Everyone talks about the explosion in Video traffic. Everyone talks about the explosion in the bandwidth required to carry it. No one talks about who is going to pay for it. There is one likely source: transit bandwidth inflation.
Big surprise from Comcast (CMCSA) today in the capex department. Barrons has a nice summary of the results. Revenue, subscribers, operating cash flow all met the expectations of the frothing massess, except Capex projections for next year were $1B higher than anticipated. Yes, 20% higher. Updated w/Chart
Prediction is an entertaining activity better suited for stimulating discussion than providing an absolute outlook on the future. Therefore, the bolder and more controversial, the better. Keep that in mind as you read and respond.
Everyone agrees fixed line is a dying, low margin business. Yet Cablecos like Comcast (CMCSA), Cablevision (CVC), Shaw (SJR), and Time Warner (TWX) are feverishly trying to capture market share in this business. Why?
Businessweek writes about T-mobile and a new service they are rolling out using UMA phones (dual GSM/WiFi). These new mobile phones make use of the WiFi network and broadband connection in a users home to make phone calls off the GSM or cellular network.
Contrary to popular opinion, the real threat to the baby bells residential phone business is not the cableco’s VoIP but wireless substitution. Competition from cell phones was eating away at residential lines long before the cablecos began deploying voice services.
Most baby bells already have a wireless infrastructure. None of the cablecos do. This is why the Baby Bells ultimately have the upper hand over the cableco in the battle for residential subscribers. They can migrate their customers (and their phone numbers) to a wireless infrastructure, and Comcast (CMCSA) / Cablevision (CVC) /Time Warner (TWX) cannot. Comcast can migrate customers to Sprint/Nextel (S ), but without owning the infrastructure they won’t extract maximum value.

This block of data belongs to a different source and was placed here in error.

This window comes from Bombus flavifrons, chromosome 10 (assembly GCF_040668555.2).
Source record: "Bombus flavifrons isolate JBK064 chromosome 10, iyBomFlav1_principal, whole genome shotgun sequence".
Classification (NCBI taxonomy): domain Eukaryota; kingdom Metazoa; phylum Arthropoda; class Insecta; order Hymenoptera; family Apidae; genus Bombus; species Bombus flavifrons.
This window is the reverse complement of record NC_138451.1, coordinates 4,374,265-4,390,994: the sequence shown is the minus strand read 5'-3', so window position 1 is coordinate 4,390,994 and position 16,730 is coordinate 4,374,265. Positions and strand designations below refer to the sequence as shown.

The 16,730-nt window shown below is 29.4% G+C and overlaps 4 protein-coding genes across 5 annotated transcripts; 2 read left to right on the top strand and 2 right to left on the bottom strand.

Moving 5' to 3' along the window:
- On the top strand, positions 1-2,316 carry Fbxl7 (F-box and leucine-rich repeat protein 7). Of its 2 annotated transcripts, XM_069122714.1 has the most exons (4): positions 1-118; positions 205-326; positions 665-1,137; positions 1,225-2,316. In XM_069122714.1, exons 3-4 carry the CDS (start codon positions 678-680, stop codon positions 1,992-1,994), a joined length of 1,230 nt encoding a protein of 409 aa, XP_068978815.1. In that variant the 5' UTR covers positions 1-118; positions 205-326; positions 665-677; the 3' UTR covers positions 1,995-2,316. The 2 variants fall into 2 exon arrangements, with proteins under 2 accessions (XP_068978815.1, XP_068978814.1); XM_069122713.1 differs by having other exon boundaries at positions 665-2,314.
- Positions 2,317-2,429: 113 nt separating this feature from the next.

Wireless is the commanding heights and the most important infrastructure to own and operate in a voice network. Everything else is a commodity.
This weeks Barrons has a short article ($$$ link) on Tivo (TIVO) that highlights the acquisition option as well as the need to pursue Cablecos for licensing deals. No new analysis beyond what I’ve written over the last few days, but the article is getting media attention so I thought an excerpt was in order.
With a name thatâ€™s become a verb, plus great software, TiVo could be acquisition bait. But its share of DVRs is on course to be eclipsed this year by Scientific-Atlanta (SFA) and Motorola (MOT), the two largest cable set-top makers.
Most of its subscribers come from a deal with DirecTV (DTV), the satellite operator, which pays TiVo $1.15 a subscriber, and accounts for nearly 70% of TiVo’s users and 20% of its revenue. DirecTV last week extended the deal to 2010. It won’t market TiVo’s service, but the deal prevents TiVo from losing existing customers.
Last week’s jury verdict may boost TiVo’s chances to sign up cable operators other than Comcast (CMCSA), with which it already has a deal. Cable guys will find it difficult to work around TiVo’s patents, says Terence Clark, a lawyer who heads the national intellectual property practice at Greenberg Traurig. That could force Time Warner Cable and Cablevision (CVC) into licensing deals.
But the case doesn’t solve TiVo’s most pressing long-term problem. It still has a long road ahead as it tries to win over cable operators with its patent claims.
A buyout may in fact be the best exit strategy for TiVo. In the meantime, selling on Thursday’s pop in TiVo shares may be the best exit for investors. What lies ahead are many years of knocking on cable operators doors, a long, long story with no fast-forward button in sight.
Hat Tip – Seeking Alpha